More charges announced in botched Harding Street drug raid

A year and a half after the deadly no-knock raid at a home on Harding Street new criminal charges are being filed.

Harris County District Attorney Kim Ogg announced on Wednesday that six former Houston Police narcotics officers, including Gerald Goines, Steven Bryant, three supervisors and a senior police officer were charged with fifteen felonies.

RELATED: Family of Harding Street Raid victims win appeal against City of Houston

Five of the six are charged with falsifying government documents used in narcotics investigations.

The new allegations include using false information to get judges to sign search warrants, falsifying timesheets, putting false information in offense reports, and falsifying government documents to steal, prosecutors have determined.

“Goines and others could never have preyed on our community the way they did without the participation of their supervisors; every check and balance in place to stop this type of behavior was circumvented,” Ogg said in a statement.

Officials reviewed thousands of cases handled by Squad 15 of HPD’s Narcotics Division following the botched drug raid on January 28, 2019.

The incident resulted in a shootout that left officers injured and killed Rhogena Nicholas Dennis Tuttle, the married residents, and their dog.

MORE: District attorney's office launches review of 1,400 cases spanning HPD officer's career

In addition to Goines and Bryant, those charged include former sergeants Clemente Reyna and Thomas Wood, former lieutenant Robert Gonzales, and former senior officer, Hodgie Armstrong, according to court records.

Goines has previously been charged with felony murder and tampering with government records and Bryant has previously been charged with tampering with government records.

MORE: Ex-HPD officer in Harding St. raid accused of 'framing' 2008 drug suspect

According to the DA's office, supervisors signed records stating they witnessed street-level officers pay money to confidential informants for buying drugs, when the evidence reveals the supervisors were not actually there, and therefore could not have witnessed what they claimed to have witnessed, according to prosecutors.

“This investigation is peeling back layers of a narcotics-enforcement system gone array,” Ogg said. “It calls into question the way HPD has been enforcing narcotics laws, especially in communities of color. The lion’s share of arrests made by this squad were minority men for low-level drug crimes.”

The cases filed Wednesday will be presented to a Harris County grand jury this month, so long as COVID-19 permits.

Prosecutors are also reviewing cases to determine if defendants were wrongfully convicted after being arrested by Goines. The review has already resulted in the district attorney’s recommendation that two individuals are actually innocent as well as the dismissal of other cases.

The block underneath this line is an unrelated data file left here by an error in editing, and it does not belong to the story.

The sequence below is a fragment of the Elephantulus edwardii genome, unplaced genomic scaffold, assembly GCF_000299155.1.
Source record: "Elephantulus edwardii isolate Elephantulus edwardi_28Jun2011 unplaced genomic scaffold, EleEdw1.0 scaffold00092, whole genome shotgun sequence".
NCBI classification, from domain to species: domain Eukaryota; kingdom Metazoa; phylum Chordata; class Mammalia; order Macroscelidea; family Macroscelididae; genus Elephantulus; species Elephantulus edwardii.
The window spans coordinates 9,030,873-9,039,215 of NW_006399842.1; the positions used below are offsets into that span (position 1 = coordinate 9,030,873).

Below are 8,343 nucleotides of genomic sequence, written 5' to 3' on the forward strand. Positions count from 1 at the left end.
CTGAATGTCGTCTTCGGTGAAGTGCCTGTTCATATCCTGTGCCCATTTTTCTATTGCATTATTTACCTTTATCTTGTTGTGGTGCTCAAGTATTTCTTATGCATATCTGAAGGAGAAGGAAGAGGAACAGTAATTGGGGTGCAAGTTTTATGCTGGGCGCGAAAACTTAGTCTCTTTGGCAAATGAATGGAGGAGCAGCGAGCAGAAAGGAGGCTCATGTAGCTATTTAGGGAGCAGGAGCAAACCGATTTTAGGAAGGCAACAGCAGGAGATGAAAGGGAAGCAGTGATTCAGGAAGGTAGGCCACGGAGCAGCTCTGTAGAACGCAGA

RELATED:  Second man declared innocent in drug case involving officer from Harding Street Raid

Prosecutors have notified hundreds of defendants that there may be problems with their criminal convictions and have asked the courts to appoint lawyers to review their legal options.

The New Charges

Officer Gerald Goines – Three charges of tampering with a government record (search warrants.) Third-Degree Felony, two to 10 years in prison. One charge of theft by a public servant between $2,500 and $30,000, Third-Degree Felony.

Officer Steven Bryant –Two charges of tampering with a government record (confidential informant forms which contain details of money allegedly given to informants for services or buying drugs.) State Jail Felony, six months to two years in jail. One charge of theft by a public servant between $2,500 and $30,000, a Third-Degree Felony.

Sgt. Clemente Reyna – Three charges of tampering with a government record (confidential informant forms.) State Jail Felony. One charge of theft by a public servant between $2,500 and $30,000, Third-Degree Felony.

Sgt. Thomas Wood – One charge of tampering with a government record (confidential informant form.) State Jail Felony. One charge of theft by a public servant between $2,500 and $30,000, Third-Degree Felony.

Lt. Robert Gonzales – One charge of misapplication of fiduciary property, State Jail Felony, for the reckless handling of HPD money. Gonzales held a position of trust and was required to verify and authorize any expenditures of up to $2,500.

Officer Hodgie Armstrong - one charge of tampering with a government record (offense report,) State Jail Felony.


Houston Police Response

The Houston Police Department responded with a tweet following District Attorney Ogg's press conference.

Chief Art Acevedo is quoted as saying, "The Harris County District Attorney's Office has not briefed the police department on the charges recently announced against former HPD employees who separated from the department more than a year ago.

"We have cooperated fully during the investigative process and will continue to do so."

In a follow-up tweet, HPD quotes Chief Acevedo saying he did not know the DA's office was fine with the release of the department's audit. 

"It is news to me and the Houston Police Department that District Attorney Kim Ogg has no issue with us releasing the Narcotics Division audit," the tweet reads. "She and her office leadership have asked us to withhold this audit as recently as last week. As a result, and since the DA’s office shared its answer with the Houston Chronicle editorial board rather than reply directly to us, here is the audit."

Acevedo responded to the thread with a link to the Houston Chronicle editorial from July 1 that urged the HPD chief to release the audit.


The Houston Police Union also responded Wednesday following the announcement of the new charges. 

The statement attacks DA Ogg, calling her the "most corrupt District Attorney in the history of Harris County."